(Hey - I'm really learning a lot about the UK. Ff you ever have any questions on the USA just let me know! I promise to provide the whole story as far as I know it!)

pete doree said...

Yeh, Captain Britain living in a manor house was always bound to wind us working class kids up. I wonder if they thought they were painting him as a millionaire Bruce Wayne figure? The rich guy who takes to crimefighting was a trope as far back as the Golden Age, after all.
Them pesky yanks could'nt've realised most of their brit readers were off council estates and didn't have a pot to piss in.

Steve W. said...

Charlie, Guy Fawkes was indeed one of a number of conspirators who tried to blow up parliament, several hundred years ago. The plot failed and the government ordered everyone to burn an effigy of Fawkes every year on the anniversary of the plot. This was supposed to remind everyone of the foolishness of trying to defy the government and to mark Fawkes out as a no-good traitor, except it had the opposite effect and Guy Fawkes Night ended up being seen by the public as a celebration of Fawkes and his anarchic work.

Basically, on Guy Fawkes Night, we light bonfires and set off fireworks. In some towns, people march through the streets with burning torches, much to consternation of the local authorities. Often, instead of an effigy of Fawkes, some much-loathed figure from the present day is burned in effigy instead.

"Mutt's Nuts," is indeed used in Britain.

Steve W. said...

Pete, I think it's what happens when one tries to write about a culture one only knows from reading tourist guides. It's like if someone from Britain tried to write a super-hero strip set in France without ever having been there. We'd get a crime-fighter who eats nothing but baguettes, lives in a chateau, has a secret base in the Eiffel Tower, drinks nothing but wine and drives a flying Citroen. The writer would be congratulating himself for his grasp of French culture while every single French reader would want to strangle him for it.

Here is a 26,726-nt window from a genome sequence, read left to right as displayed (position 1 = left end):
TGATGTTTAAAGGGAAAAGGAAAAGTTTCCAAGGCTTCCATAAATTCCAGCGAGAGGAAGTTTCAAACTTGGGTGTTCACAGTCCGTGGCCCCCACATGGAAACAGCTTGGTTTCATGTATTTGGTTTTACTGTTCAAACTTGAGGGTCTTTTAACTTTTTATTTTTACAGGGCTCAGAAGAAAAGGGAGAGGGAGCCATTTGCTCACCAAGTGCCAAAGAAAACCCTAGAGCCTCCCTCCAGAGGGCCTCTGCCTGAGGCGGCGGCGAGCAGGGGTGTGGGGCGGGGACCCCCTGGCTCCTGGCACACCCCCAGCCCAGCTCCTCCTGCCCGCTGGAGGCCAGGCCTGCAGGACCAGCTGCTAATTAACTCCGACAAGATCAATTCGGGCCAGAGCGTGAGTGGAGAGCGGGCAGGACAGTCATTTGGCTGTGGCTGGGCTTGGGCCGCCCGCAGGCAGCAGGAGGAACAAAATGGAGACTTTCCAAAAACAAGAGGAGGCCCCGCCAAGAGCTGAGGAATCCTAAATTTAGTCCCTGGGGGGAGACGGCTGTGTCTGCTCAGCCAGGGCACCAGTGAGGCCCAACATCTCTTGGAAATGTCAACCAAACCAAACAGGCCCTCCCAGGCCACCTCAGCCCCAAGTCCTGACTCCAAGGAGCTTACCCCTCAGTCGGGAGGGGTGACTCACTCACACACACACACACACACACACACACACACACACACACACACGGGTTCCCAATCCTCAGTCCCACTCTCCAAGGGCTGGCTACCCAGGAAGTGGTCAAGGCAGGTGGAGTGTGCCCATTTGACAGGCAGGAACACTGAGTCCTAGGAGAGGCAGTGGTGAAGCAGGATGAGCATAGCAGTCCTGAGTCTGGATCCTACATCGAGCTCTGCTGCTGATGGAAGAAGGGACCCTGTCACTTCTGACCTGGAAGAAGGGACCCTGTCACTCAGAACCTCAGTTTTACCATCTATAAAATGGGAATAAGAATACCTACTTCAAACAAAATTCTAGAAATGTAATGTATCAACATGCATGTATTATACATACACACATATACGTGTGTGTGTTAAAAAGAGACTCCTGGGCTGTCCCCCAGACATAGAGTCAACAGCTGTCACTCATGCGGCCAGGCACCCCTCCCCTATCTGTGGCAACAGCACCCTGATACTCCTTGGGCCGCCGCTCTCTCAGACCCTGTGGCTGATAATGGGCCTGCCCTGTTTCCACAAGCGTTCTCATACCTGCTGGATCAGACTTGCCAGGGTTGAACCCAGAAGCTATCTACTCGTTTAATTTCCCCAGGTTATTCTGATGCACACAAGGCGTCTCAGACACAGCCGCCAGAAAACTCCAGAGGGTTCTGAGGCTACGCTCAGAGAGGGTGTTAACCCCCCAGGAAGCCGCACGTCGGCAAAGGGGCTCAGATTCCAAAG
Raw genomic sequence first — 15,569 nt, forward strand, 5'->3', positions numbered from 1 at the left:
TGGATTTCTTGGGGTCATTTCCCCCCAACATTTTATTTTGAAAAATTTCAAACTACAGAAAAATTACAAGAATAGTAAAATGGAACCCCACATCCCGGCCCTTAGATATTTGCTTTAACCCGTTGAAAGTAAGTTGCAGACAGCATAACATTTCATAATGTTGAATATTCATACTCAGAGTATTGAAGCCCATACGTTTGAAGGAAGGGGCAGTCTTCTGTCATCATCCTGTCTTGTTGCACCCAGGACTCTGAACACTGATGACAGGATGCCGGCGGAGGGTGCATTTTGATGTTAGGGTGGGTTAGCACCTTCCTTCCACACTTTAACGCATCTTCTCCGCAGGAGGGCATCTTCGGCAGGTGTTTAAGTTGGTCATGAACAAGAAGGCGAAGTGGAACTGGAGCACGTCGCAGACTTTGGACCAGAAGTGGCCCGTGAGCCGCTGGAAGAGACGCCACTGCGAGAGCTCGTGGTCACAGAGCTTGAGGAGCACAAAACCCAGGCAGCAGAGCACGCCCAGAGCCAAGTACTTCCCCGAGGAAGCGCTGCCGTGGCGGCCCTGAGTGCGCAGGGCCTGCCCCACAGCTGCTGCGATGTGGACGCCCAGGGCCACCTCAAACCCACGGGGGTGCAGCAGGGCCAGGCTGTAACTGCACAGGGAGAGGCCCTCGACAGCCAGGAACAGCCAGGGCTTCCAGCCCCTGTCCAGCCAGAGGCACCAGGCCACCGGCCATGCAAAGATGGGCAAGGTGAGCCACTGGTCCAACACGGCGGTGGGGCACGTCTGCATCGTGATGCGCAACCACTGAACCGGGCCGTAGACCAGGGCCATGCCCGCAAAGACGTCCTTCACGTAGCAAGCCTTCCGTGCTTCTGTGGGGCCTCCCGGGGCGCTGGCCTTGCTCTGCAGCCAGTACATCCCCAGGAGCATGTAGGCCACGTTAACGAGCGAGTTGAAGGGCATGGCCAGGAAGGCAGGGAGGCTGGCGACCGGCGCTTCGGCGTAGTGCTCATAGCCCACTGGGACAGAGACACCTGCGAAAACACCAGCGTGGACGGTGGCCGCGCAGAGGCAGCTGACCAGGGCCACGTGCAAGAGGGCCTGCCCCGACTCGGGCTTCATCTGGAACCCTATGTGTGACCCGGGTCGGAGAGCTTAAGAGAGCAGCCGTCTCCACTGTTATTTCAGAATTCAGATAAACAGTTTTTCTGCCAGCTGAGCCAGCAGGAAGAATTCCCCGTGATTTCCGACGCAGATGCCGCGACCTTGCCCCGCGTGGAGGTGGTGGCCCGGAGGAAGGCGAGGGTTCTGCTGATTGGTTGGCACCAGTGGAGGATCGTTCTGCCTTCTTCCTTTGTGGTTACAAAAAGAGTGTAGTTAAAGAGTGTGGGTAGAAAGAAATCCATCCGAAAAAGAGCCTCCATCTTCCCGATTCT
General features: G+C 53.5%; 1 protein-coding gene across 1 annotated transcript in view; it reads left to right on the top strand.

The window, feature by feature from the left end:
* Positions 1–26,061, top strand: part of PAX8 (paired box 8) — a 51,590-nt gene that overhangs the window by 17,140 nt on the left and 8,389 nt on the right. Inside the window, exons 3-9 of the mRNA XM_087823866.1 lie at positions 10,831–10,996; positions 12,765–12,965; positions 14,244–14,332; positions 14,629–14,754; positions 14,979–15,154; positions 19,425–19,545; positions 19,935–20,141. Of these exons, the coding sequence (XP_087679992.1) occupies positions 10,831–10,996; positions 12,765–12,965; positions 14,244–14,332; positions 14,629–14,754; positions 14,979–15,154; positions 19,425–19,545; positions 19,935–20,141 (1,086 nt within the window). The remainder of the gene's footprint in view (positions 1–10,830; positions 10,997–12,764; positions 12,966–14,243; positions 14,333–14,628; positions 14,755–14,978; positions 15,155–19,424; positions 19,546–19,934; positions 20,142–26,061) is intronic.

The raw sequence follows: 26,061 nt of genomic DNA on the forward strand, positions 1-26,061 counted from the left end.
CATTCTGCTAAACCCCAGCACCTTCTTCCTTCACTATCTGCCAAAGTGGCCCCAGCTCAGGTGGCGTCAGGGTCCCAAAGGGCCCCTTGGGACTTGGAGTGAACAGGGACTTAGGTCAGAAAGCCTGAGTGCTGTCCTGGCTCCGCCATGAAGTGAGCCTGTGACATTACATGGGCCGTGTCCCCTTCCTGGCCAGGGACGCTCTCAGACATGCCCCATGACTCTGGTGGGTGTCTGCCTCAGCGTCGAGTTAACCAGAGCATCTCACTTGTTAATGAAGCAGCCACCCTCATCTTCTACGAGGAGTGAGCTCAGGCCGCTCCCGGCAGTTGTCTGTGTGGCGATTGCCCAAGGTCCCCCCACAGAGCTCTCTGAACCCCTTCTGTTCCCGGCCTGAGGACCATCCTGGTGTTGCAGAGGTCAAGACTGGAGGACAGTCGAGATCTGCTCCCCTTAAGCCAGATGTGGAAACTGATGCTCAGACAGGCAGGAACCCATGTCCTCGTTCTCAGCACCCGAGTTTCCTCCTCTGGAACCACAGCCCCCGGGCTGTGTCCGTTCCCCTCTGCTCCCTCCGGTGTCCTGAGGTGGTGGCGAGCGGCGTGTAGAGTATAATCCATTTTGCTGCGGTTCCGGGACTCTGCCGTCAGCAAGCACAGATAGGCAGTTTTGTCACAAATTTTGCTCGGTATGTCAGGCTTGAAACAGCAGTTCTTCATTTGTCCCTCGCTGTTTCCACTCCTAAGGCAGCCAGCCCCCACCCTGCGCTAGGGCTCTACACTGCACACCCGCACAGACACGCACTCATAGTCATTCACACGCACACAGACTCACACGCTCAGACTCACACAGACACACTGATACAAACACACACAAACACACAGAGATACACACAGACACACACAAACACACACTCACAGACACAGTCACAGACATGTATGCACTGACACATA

Anonymous said...

Are you trying out for a job writing the X-Men there, Steve?

Was Brian Braddock just a rich kid, or was he your actual aristocracy? I don't recall.

Some years ago, I was staying for a few days near Brighton in November and went to Lewes for bonfire night.
They dress up and have a parade with burning crosses there - it was something of a relief not to see a wicker man - and still burn effigies of the pope as well as Guy Fawkes. Along with topical "enemies of the people".


Steve W. said...

According to Wikipedia, Brian Braddock was of the aristocracy but his family had fallen on hard times, which gave him an unhappy childhood, as other aristocrats didn't want to know him and he couldn't bring himself to mix with poor people. He sounds a right charmer.

Anonymous said...

Steve, you also forgot to mention 'Don't Lose Your Head' with Sid James as Sir Sidney Effing aka The Black Fingernail. Obviously they were trying to ditch the Carry On label as Follow That Camel and Don't Lose Your Head were Carry On films in all but name.

Charlie, the actual date of the gunpowder plot involving Guy Fawkes was November 5th 1605. Guy (or Guido) Fawkes was a Catholic and he was especially trying to kill the Protestant King James I who had been King of Scotland since 1567 and inherited the English throne in 1603 after the death of Elizabeth I. Fawkes said he wanted to "blow the Scottish king and his court back to Scotland". Guy Fawkes was hung, drawn and quartered and his head stuck on a pole.
Remember, remember the fifth of November...

dangermash aka The Artistic Actuary said...

I lived in Lewes for a few years. On November 5th each year it was like living in Latveria.

Charlie Horse 47 said...

Wow, beheading, and drawn and quartered, after death by hanging? Was there a logic to that? I mean, once you are dead, you are dead, No?

I bet they didn't let him give a last confession to Priest, either?!

Hey - I read the 80th Dandy Annual is coming out! Korky the Cat still lives!!!

Steve W. said...